When you have a moment, I'd really like to see your source for that
While the Millennium Village Project’sÂ shaky claimÂ of reducing child mortality resulted in an impressive backlash, these sorts of assertions are not uncommon. Very frequently, donors, NGOs and philanthropists make unsubstantiated claims to impact which go unchallenged, either because they go unnoticed by those who know better or because we’re all just too busy to raise the alarm every time someone makes a bogus claim (or, perhaps, we’re being funded by said entity).
For example, take this tweet by Oxfam international:
Together w/our partners we reduced the maternal mortality rate in Upper East #Ghana by 7% in 2010 bit.ly/LPXbKI
That’s quite a claim. What does Oxfam have to back up this claim? The tweet links to an article in the Ghana Business News:
Speaking at a ceremony in Bolgatanga to introduce phase II of the project and to present the donation g, Mrs Rosemary Anderson Akolaa,, Health Advocacy Manager of Oxfam lauded the effort of the TBAs, the Community Health Committees and other stakeholders for their effort at bringing reducing mortality rate in the Region by seven per cent in 2010.
So, one of Oxfam’s managers in Ghana made the claim – what is it based on? To make this claim, Oxfam needs to:
Describe the data it is using to estimate the 7% drop in maternal mortality.
Convincingly show us that this drop is due to Oxfam’s (and partner’s) intervention. For example, did maternal mortality in the Upper East region fall faster than in other regions which did not receive the intervention?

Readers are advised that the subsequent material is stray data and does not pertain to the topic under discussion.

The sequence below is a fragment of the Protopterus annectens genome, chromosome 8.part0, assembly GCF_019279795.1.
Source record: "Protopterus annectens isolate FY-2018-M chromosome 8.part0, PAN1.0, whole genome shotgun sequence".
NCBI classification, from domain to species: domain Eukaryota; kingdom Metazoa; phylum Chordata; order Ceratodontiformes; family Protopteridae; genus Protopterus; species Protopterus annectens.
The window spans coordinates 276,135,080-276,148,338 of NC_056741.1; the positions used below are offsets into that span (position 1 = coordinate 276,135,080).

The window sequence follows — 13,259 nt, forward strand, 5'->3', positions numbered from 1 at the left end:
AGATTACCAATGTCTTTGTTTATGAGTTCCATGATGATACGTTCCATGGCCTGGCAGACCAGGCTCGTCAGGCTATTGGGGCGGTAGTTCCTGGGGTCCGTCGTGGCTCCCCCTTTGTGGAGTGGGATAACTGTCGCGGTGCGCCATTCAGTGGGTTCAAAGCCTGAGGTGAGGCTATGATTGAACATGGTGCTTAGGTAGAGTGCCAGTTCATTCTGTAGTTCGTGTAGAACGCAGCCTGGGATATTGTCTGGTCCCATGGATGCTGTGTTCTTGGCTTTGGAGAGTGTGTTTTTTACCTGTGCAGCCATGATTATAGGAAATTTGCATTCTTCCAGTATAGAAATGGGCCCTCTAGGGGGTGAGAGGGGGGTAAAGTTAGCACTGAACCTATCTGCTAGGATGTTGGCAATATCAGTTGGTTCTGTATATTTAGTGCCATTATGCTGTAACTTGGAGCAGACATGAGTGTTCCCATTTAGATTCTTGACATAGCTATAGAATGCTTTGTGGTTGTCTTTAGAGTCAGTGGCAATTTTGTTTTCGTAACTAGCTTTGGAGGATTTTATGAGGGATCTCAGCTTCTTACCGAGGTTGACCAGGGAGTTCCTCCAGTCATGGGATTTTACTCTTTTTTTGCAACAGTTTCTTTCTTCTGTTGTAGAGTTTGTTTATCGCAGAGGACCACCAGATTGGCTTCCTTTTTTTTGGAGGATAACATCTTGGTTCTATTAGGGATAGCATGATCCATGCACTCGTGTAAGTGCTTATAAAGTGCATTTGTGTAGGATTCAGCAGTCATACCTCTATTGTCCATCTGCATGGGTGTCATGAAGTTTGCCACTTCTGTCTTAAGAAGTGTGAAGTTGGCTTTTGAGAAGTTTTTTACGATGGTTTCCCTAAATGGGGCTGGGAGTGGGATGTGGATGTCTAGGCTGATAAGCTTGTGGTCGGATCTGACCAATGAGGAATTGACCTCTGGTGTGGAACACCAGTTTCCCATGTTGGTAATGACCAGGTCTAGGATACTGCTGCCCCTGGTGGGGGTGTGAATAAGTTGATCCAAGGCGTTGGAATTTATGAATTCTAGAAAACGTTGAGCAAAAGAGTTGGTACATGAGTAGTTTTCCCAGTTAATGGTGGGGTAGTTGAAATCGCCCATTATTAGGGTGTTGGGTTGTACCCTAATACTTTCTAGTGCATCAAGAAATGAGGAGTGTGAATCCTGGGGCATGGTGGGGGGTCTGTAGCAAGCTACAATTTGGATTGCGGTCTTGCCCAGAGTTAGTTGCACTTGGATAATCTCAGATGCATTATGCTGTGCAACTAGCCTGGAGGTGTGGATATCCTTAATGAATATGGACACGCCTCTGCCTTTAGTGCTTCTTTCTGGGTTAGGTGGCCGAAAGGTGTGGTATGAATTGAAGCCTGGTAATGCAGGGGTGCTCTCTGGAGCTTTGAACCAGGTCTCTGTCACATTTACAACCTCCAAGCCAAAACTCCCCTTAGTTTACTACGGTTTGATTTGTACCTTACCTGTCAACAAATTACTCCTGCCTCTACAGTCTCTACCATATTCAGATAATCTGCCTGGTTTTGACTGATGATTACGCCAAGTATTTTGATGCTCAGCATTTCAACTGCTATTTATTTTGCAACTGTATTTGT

As far as I can tell, Oxfam has done neither of these. Can we stop making claims we haven’t yet made an effort to back up?
The village has no electricity, but that doesn’t stop a generator from being wheeled in, turning a mud hut into an impromptu porn cinema â€“ and turning some young men into rapists, with villagers relating chilling stories of assaults taking place straight after the film’s end. In the nearest city, other young men are buying bootlegs copies of the almost always condom-free LA-made porn â€“ copying directly what they see and contracting HIV. The head of the country’s Aids commission says porn risks destroying all the achievements they’ve made. It’s a timebomb, he says.
A timebomb? I’m not denying that pornography can influence young men’s perceptions of women and sex, but doesn’t this article seem a little alarmist… and a bit patronising? Aren’t there selection effects at play here? Samuels is always worried about the norms of prophylactic use being supported:
Since the only sex education some people in places such as Ghana are getting is via porn films, there is a decent argument for the porn industry to produce more films where performers use condoms. In LA, where the majority of the world’s porn is still shot, only one company routinely makes such films. The condom-only policy adopted following an industry HIV outbreak fiveÂ years ago lasted just months.
According to the HDR, the Ghanaian contraceptive prevalence rate was 25% in 2008. Are we really to believe that porn is going to make or break this? Perhaps it is time for donors to break into the business and produce some more responsible pornographic films. When it comes time for the randomised impact assessment, call me.
From time to time I get writer’s block, especially when writing on a blog. Sometimes there’s just nothing that leaps out at you – nothing that begs to be written about. I had that problem today, that is, until I read this BBC News headline: